James Jiang Reviews To Gather Your Leaving: Asian Diaspora Poetry from America, Australia, UK & Europe

By | 26 May 2020

Relative to their American counterparts, the Australian, British and European poets in this volume are positioned are latecomers. With a tincture of dismay, the editors of To Gather Your Leaving observe that ‘Australia had to wait until 2012 for its first Asian Australian anthology—Contemporary Asian Australian Poetry—while the UK has not had anything as comprehensive and focussed’. In his Cordite review of Contemporary Asian Australian Poetry, Timothy Yu remarked that while this publication was something of a game-changer, it wasn’t entirely clear which game the poets wanted to play. Did they even want to establish ‘a more lasting sense of Asian-Australian literary identity’?

This question still hovers over the selection from Australia in To Gather Your Leaving—by far the most eclectic of the book’s three sections. Works by poets from Adam Aitken to Ouyang Yu introduce an Antipodean perspective that crosshatches the traversals between East and West. Perhaps because of their positioning in the ‘Global South’, the poets assembled here are typically more wary of enclosing personal experience within larger (and perhaps more grandiose) historical and geographical envelopes. Indeed, it is Australia’s very apartness from the atrocities of World War II that forms the subject of Miriam Wei Wei Lo’s ‘The War Came Home’. When Hoàng reflects, ‘“War” is a word I could not form—or did I refuse to utter?’, the refusal is not traumatised incapacity so much as scrupulous reticence, an instinct for moral restraint against bearing false witness. The other side of this wariness is an appreciation of local eccentricities unshadowed by any anxiety about whether such eccentricities will translate to a global audience. It’s hard to describe the thrill of recognition I felt when coming across Maryam Azam’s ‘That Hijabi from Strathfield Girls’, a poem that in offering an ironic take on the vagaries of migrant aspirationalism usefully serves as a barometer of Antipodean poetic ambition. The very title signals a kind of self-possession, an indifference to making oneself available to those without a working knowledge of suburban Sydney and New South Wales’ selective schools (‘You go to Sydney Girls/ and all you want to be is a teacher?’). There’s a sense in Azam’s poems, which engage more or less explicitly with translatability, that such indifference may just amount to a distinctly Australian style of cosmopolitanism.

Some of the anthology’s best city poetry can be found in its final section, which is devoted to writing from the UK and Continental Europe. In the excerpt from Shamshad Khan’s paen to Manchester, ‘Manchester Snow’, the migrant’s predicament of having to audition the city for companionship is dramatised rather disarmingly as a lover’s plea (‘Manchester where do you see yourself in twenty years?/ don’t answer straight away/ … / answer after you’ve decided/that you’ll stay.’) Maya Chowdhry turns a sceptical eye on the honour awarded Glasgow in 1990 as a European ‘City of Culture’. The multicultural promise of ‘dusty rows an’ aisles’ of spices, powder, paste, stuffing mix, rice and tea is frustrated by the poet’s encounter with skinheads, and the poem’s catalogues tend less towards Whitmanian plenty than a Swiftian torrent of urban detritus. There’s a satirical edge, too, in Romesh Gunesekera’s ‘If This Is a City’, a poem that descends from its momentary suspension between Kolkata and Colombo to survey ‘a clownish mini-skyline of dunce’s hats and cones,/ obelisks and domes: a cramped garden of tombs/ interring a century of misadventure’. A more expansive tonal range is at play within the poems of this section. If Gunsekera segues seamlessly between the pathos of dislocation and the bathos of ill-gotten gains, Shanta Acharya screws the lyrical up to a prophetic pitch in ‘Loose Talk’: ‘my verse bitter as neem, divine nectar/ … / an epic Himalayan avalanche,/ submarine volcanoes lighting a ring of fire’.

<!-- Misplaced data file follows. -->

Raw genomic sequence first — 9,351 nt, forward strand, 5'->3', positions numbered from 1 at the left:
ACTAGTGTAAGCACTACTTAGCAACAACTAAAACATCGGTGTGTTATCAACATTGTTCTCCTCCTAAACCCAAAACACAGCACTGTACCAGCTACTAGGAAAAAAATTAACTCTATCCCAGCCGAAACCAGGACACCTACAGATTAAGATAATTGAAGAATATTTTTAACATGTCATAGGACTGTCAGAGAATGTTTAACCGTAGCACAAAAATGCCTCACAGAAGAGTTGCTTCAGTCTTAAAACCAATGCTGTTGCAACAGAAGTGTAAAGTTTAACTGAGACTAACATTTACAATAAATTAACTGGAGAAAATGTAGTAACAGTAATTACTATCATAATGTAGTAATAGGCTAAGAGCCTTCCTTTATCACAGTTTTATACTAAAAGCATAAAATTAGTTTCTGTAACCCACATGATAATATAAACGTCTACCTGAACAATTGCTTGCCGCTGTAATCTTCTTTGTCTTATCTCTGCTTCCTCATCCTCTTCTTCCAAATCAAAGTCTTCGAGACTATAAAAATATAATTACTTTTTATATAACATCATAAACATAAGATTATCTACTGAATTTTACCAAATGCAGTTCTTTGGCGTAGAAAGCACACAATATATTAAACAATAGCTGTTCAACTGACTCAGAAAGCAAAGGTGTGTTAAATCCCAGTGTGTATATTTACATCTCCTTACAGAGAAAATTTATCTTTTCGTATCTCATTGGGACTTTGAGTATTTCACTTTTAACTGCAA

While there is clearly much to savour in To Gather Your Leaving, it’s difficult to know how best to navigate its store of riches. To turn the editors’ own terms back on them: while the anthology is admirably ‘comprehensive’, it is anything but ‘focussed’. A collection as baggy as this needs a more consistent and heavier editorial touch—not to create a false sense of unity, but rather to bring into sharper relief the eclecticism of its inclusions. For one thing, each individual section would have benefitted from its own introduction spelling out the specific rationale behind its sequencing of poets and poems (and, perhaps, alternative rationales). This would have allowed for an additional layer of nuance and intertexture in constellating a region’s works in the spirit of Ang’s ‘togetherness-in-difference’.

As it stands, the book’s alphabetical arrangement of authors within each section points to an inert encyclopaedism. Such an arbitrary and decontextualising system hinders rather than advances the project of making legible the genealogies and lines of influence running both within and across continents—it flattens the terrain when the main benefit of an anthology as expansive as this one lies in the dramatic unevenness of its topography: the tributaries, valleys and clumpy banks along which readers can plot their own pathways. Having more navigational pointers would not have diminished the volume’s heterogeneity; rather, it would have rendered this variety more serviceable for the project of routing and re-routing the flows and counterflows of Asian diasporic poetry. The turn towards global literature would seem to call for a book with this kind of comparative ambition. But, as with globalisation itself, the consequences of such overreach prove to be both a blessing and a curse.

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